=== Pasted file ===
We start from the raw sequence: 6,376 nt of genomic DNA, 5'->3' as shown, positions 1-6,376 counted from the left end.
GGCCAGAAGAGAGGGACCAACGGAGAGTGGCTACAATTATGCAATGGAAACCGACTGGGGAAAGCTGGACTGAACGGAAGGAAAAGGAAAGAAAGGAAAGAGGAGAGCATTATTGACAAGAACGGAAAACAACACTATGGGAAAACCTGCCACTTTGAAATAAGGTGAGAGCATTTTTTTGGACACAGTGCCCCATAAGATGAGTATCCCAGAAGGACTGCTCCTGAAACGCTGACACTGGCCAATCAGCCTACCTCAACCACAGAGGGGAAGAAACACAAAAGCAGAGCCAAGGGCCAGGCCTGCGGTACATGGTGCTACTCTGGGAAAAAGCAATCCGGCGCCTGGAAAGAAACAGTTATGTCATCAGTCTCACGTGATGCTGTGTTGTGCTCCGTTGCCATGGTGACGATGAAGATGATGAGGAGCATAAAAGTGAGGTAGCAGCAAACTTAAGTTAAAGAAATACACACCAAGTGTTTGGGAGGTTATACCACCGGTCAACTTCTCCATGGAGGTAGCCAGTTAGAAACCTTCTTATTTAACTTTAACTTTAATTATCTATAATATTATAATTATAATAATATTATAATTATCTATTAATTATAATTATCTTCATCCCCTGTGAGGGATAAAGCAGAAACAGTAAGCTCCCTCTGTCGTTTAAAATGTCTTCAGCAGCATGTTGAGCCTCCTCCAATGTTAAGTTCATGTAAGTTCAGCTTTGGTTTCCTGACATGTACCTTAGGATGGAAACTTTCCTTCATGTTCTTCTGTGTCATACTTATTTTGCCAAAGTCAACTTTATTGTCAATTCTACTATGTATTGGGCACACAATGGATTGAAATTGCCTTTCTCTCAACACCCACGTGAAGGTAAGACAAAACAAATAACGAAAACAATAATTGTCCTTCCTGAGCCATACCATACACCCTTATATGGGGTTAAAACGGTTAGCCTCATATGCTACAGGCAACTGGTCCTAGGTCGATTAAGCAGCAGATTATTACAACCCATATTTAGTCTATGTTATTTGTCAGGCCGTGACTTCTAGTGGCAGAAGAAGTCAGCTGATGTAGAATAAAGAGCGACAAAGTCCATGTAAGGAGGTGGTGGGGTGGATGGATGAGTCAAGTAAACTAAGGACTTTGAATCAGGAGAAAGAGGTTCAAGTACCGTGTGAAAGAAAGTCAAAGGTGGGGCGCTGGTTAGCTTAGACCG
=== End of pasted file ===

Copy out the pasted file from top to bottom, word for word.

We start from the raw sequence: 6,376 nt of genomic DNA, 5'->3' as shown, positions 1-6,376 counted from the left end.
GGCCAGAAGAGAGGGACCAACGGAGAGTGGCTACAATTATGCAATGGAAACCGACTGGGGAAAGCTGGACTGAACGGAAGGAAAAGGAAAGAAAGGAAAGAGGAGAGCATTATTGACAAGAACGGAAAACAACACTATGGGAAAACCTGCCACTTTGAAATAAGGTGAGAGCATTTTTTTGGACACAGTGCCCCATAAGATGAGTATCCCAGAAGGACTGCTCCTGAAACGCTGACACTGGCCAATCAGCCTACCTCAACCACAGAGGGGAAGAAACACAAAAGCAGAGCCAAGGGCCAGGCCTGCGGTACATGGTGCTACTCTGGGAAAAAGCAATCCGGCGCCTGGAAAGAAACAGTTATGTCATCAGTCTCACGTGATGCTGTGTTGTGCTCCGTTGCCATGGTGACGATGAAGATGATGAGGAGCATAAAAGTGAGGTAGCAGCAAACTTAAGTTAAAGAAATACACACCAAGTGTTTGGGAGGTTATACCACCGGTCAACTTCTCCATGGAGGTAGCCAGTTAGAAACCTTCTTATTTAACTTTAACTTTAATTATCTATAATATTATAATTATAATAATATTATAATTATCTATTAATTATAATTATCTTCATCCCCTGTGAGGGATAAAGCAGAAACAGTAAGCTCCCTCTGTCGTTTAAAATGTCTTCAGCAGCATGTTGAGCCTCCTCCAATGTTAAGTTCATGTAAGTTCAGCTTTGGTTTCCTGACATGTACCTTAGGATGGAAACTTTCCTTCATGTTCTTCTGTGTCATACTTATTTTGCCAAAGTCAACTTTATTGTCAATTCTACTATGTATTGGGCACACAATGGATTGAAATTGCCTTTCTCTCAACACCCACGTGAAGGTAAGACAAAACAAATAACGAAAACAATAATTGTCCTTCCTGAGCCATACCATACACCCTTATATGGGGTTAAAACGGTTAGCCTCATATGCTACAGGCAACTGGTCCTAGGTCGATTAAGCAGCAGATTATTACAACCCATATTTAGTCTATGTTATTTGTCAGGCCGTGACTTCTAGTGGCAGAAGAAGTCAGCTGATGTAGAATAAAGAGCGACAAAGTCCATGTAAGGAGGTGGTGGGGTGGATGGATGAGTCAAGTAAACTAAGGACTTTGAATCAGGAGAAAGAGGTTCAAGTACCGTGTGAAAGAAAGTCAAAGGTGGGGCGCTGGTTAGCTTAGACCG